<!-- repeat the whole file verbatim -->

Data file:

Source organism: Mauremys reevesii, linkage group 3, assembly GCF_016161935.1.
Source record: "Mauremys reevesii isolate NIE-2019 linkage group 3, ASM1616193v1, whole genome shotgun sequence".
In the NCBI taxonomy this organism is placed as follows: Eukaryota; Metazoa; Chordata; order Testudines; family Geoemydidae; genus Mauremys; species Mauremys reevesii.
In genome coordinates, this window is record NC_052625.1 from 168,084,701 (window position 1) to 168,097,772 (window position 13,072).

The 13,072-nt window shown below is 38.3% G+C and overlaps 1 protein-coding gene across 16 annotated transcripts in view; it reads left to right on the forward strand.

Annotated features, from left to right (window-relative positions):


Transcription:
Source organism: Mauremys reevesii, linkage group 3, assembly GCF_016161935.1.
Source record: "Mauremys reevesii isolate NIE-2019 linkage group 3, ASM1616193v1, whole genome shotgun sequence".
In the NCBI taxonomy this organism is placed as follows: Eukaryota; Metazoa; Chordata; order Testudines; family Geoemydidae; genus Mauremys; species Mauremys reevesii.
In genome coordinates, this window is record NC_052625.1 from 168,084,701 (window position 1) to 168,097,772 (window position 13,072).

The 13,072-nt window shown below is 38.3% G+C and overlaps 1 protein-coding gene across 16 annotated transcripts in view; it reads left to right on the forward strand.

Annotated features, from left to right (window-relative positions):